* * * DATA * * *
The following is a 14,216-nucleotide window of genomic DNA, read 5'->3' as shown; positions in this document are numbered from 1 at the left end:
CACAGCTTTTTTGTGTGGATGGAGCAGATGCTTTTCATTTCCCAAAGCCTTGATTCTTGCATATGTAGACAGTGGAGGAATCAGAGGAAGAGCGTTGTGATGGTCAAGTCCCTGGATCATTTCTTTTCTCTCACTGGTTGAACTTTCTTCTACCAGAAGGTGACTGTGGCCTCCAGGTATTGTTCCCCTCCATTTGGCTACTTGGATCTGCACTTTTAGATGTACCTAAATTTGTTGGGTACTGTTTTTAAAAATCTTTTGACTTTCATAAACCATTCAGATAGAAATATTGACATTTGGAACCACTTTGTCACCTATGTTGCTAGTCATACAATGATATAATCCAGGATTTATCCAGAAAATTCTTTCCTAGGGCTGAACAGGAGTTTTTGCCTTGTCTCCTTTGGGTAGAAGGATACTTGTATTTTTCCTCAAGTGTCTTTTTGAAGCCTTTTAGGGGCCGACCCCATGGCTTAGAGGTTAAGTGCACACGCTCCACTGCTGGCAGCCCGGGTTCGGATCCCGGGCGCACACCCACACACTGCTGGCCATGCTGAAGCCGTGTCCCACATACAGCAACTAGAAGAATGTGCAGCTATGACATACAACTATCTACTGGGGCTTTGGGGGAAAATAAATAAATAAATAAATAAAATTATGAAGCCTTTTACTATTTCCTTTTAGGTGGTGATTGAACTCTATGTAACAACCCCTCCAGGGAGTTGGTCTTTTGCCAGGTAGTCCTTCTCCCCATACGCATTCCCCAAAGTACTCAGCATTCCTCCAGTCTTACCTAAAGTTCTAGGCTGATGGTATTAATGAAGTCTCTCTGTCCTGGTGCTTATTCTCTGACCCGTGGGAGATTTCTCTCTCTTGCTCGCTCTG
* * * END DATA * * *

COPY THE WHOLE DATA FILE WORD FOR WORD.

The following is a 14,216-nucleotide window of genomic DNA, read 5'->3' as shown; positions in this document are numbered from 1 at the left end:
CACAGCTTTTTTGTGTGGATGGAGCAGATGCTTTTCATTTCCCAAAGCCTTGATTCTTGCATATGTAGACAGTGGAGGAATCAGAGGAAGAGCGTTGTGATGGTCAAGTCCCTGGATCATTTCTTTTCTCTCACTGGTTGAACTTTCTTCTACCAGAAGGTGACTGTGGCCTCCAGGTATTGTTCCCCTCCATTTGGCTACTTGGATCTGCACTTTTAGATGTACCTAAATTTGTTGGGTACTGTTTTTAAAAATCTTTTGACTTTCATAAACCATTCAGATAGAAATATTGACATTTGGAACCACTTTGTCACCTATGTTGCTAGTCATACAATGATATAATCCAGGATTTATCCAGAAAATTCTTTCCTAGGGCTGAACAGGAGTTTTTGCCTTGTCTCCTTTGGGTAGAAGGATACTTGTATTTTTCCTCAAGTGTCTTTTTGAAGCCTTTTAGGGGCCGACCCCATGGCTTAGAGGTTAAGTGCACACGCTCCACTGCTGGCAGCCCGGGTTCGGATCCCGGGCGCACACCCACACACTGCTGGCCATGCTGAAGCCGTGTCCCACATACAGCAACTAGAAGAATGTGCAGCTATGACATACAACTATCTACTGGGGCTTTGGGGGAAAATAAATAAATAAATAAATAAAATTATGAAGCCTTTTACTATTTCCTTTTAGGTGGTGATTGAACTCTATGTAACAACCCCTCCAGGGAGTTGGTCTTTTGCCAGGTAGTCCTTCTCCCCATACGCATTCCCCAAAGTACTCAGCATTCCTCCAGTCTTACCTAAAGTTCTAGGCTGATGGTATTAATGAAGTCTCTCTGTCCTGGTGCTTATTCTCTGACCCGTGGGAGATTTCTCTCTCTTGCTCGCTCTG